Keeping our smallest passengers safe on the road

In life, accidents happen. Whether it’s a mistake you made at work, forgetting to pick something up from the grocery store, or leaving the lights on after you were reminded to turn them off.

On the road accidents are bound to happen too. Nearly 1.3 million people die in road crashes each year. On average that’s nearly 3,500 deaths a day, and an additional 20 million to 50 million are injured or disabled each year.

Not all accidents are your fault or in your control to avoid, but you can take the proper precautions to help ensure your own and your passengers’ safety.

According to specialists at Griffin Hospital in Derby, car crashes remain at the top of the list for causes of death for children between the ages of 3 and 14.

Many adults are shocked to hear that it can take up to 12 years for their child to be big enough for safety belts — close to five feet tall and between 80 and 100 pounds. Until children reach that size and weight, they need to use car seats or booster seats for both protection in case of a crash and comfort. Your child will take three car seat steps before reaching step four, the safety belt.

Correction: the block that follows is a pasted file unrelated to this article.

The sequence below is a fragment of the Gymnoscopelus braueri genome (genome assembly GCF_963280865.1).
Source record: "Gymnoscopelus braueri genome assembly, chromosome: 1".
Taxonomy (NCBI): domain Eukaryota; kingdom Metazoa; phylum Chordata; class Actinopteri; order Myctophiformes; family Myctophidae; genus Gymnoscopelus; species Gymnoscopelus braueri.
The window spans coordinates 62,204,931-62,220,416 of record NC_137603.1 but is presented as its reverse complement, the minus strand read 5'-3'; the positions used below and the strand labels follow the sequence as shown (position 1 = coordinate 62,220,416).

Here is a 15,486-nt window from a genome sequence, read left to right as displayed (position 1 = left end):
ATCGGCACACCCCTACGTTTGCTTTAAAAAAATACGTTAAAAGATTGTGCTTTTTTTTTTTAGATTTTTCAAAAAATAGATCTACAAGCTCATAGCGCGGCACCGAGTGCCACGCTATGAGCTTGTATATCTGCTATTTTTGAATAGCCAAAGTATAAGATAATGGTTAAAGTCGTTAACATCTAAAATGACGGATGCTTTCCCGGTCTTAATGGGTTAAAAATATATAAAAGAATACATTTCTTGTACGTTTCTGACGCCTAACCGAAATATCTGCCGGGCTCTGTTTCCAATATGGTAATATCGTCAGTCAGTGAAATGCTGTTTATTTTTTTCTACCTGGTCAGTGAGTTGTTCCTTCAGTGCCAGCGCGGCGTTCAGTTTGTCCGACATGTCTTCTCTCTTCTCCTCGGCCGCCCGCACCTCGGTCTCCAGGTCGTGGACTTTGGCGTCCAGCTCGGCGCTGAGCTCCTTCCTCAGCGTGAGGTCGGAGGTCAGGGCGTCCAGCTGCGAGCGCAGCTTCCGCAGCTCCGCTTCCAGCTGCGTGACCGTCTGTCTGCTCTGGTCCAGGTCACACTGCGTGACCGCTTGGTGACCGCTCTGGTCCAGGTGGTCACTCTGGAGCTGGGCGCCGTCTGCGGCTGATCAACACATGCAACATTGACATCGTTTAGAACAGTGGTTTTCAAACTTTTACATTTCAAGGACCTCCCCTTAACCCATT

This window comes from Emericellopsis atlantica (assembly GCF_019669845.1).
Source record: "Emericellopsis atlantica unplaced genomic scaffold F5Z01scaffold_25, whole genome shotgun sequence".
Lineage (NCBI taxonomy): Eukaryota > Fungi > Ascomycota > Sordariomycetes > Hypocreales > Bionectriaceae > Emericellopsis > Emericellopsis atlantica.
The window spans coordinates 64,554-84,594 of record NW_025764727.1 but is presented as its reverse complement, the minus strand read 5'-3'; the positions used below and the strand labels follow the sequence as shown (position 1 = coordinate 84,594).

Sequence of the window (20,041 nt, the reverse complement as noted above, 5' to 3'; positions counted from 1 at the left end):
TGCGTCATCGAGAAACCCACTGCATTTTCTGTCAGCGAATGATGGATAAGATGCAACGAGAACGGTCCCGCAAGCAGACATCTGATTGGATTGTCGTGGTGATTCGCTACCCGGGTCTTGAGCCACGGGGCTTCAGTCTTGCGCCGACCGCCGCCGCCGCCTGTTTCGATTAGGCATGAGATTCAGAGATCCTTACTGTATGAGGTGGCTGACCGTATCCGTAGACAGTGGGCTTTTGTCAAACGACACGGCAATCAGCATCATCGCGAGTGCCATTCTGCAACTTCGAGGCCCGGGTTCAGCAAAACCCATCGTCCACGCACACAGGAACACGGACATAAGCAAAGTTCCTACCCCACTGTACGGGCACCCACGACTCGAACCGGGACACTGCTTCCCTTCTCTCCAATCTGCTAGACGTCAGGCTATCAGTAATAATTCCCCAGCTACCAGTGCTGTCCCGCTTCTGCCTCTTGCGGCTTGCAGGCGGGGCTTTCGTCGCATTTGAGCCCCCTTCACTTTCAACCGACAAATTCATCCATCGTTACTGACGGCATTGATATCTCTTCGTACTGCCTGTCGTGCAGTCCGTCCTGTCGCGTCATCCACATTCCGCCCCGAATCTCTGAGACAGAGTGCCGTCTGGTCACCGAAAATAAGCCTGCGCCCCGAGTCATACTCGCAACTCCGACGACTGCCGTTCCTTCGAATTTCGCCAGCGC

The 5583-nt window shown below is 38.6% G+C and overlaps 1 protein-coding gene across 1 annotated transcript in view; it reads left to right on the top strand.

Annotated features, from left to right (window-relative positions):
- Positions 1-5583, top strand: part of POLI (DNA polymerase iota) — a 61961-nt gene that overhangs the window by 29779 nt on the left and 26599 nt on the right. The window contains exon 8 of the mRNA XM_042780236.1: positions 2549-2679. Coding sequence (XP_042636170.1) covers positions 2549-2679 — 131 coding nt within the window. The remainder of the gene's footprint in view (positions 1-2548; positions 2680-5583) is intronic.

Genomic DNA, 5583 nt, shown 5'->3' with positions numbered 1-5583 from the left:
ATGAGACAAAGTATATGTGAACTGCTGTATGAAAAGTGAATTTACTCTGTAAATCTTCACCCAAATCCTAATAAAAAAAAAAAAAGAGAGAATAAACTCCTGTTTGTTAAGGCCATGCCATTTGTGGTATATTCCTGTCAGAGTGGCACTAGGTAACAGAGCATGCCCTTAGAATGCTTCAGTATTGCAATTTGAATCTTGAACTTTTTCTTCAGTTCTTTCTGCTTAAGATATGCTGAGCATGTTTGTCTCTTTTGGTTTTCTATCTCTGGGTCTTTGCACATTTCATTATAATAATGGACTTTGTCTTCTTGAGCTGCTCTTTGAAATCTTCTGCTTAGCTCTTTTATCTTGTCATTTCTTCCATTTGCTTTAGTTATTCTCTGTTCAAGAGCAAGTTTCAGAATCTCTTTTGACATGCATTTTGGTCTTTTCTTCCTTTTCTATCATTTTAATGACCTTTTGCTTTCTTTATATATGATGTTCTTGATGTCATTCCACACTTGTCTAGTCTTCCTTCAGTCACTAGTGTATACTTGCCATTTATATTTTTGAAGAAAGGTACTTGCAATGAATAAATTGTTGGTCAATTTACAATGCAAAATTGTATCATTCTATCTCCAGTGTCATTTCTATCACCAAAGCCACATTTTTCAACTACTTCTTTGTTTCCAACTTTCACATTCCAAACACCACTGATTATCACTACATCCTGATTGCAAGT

The rear-facing car seat is recommended for children until the age of 2, but can change to accommodate a child’s weight and height. When your children outgrow a rear-facing seat around age 2, move them to a forward-facing car seat. Keep the seat in the back and make sure to attach the top tether after you tighten and lock the seat belt or lower attachment anchors.

After February 2014, many car seat labels tell you exactly how much your child can weigh and still use the car’s lower anchors and car seat attachments (LATCH). Check both your child restraint and vehicle manuals to see if you can go beyond the weight limit for the top tether. If they both agree to a higher weight, it is fine to follow their directions.

Kids can remain in some forward-facing car seats until they’re 65 pounds depending on the car seat limits. Check the seat label to find the exact measurements. Discontinue use of the lower anchors or top tether when your child reaches the limits set by your car seat and car manufacturers.

Seventy-three percent of car seats are not used or installed correctly, so before you hit the road, check your car seat. Griffin Hospital and Safe Kids regularly hosts car seat safety checks and will have one on Tuesday, Sept. 15, from 8 to 10 a.m. in the parking lot of 4 Mountain Street in Derby.

 

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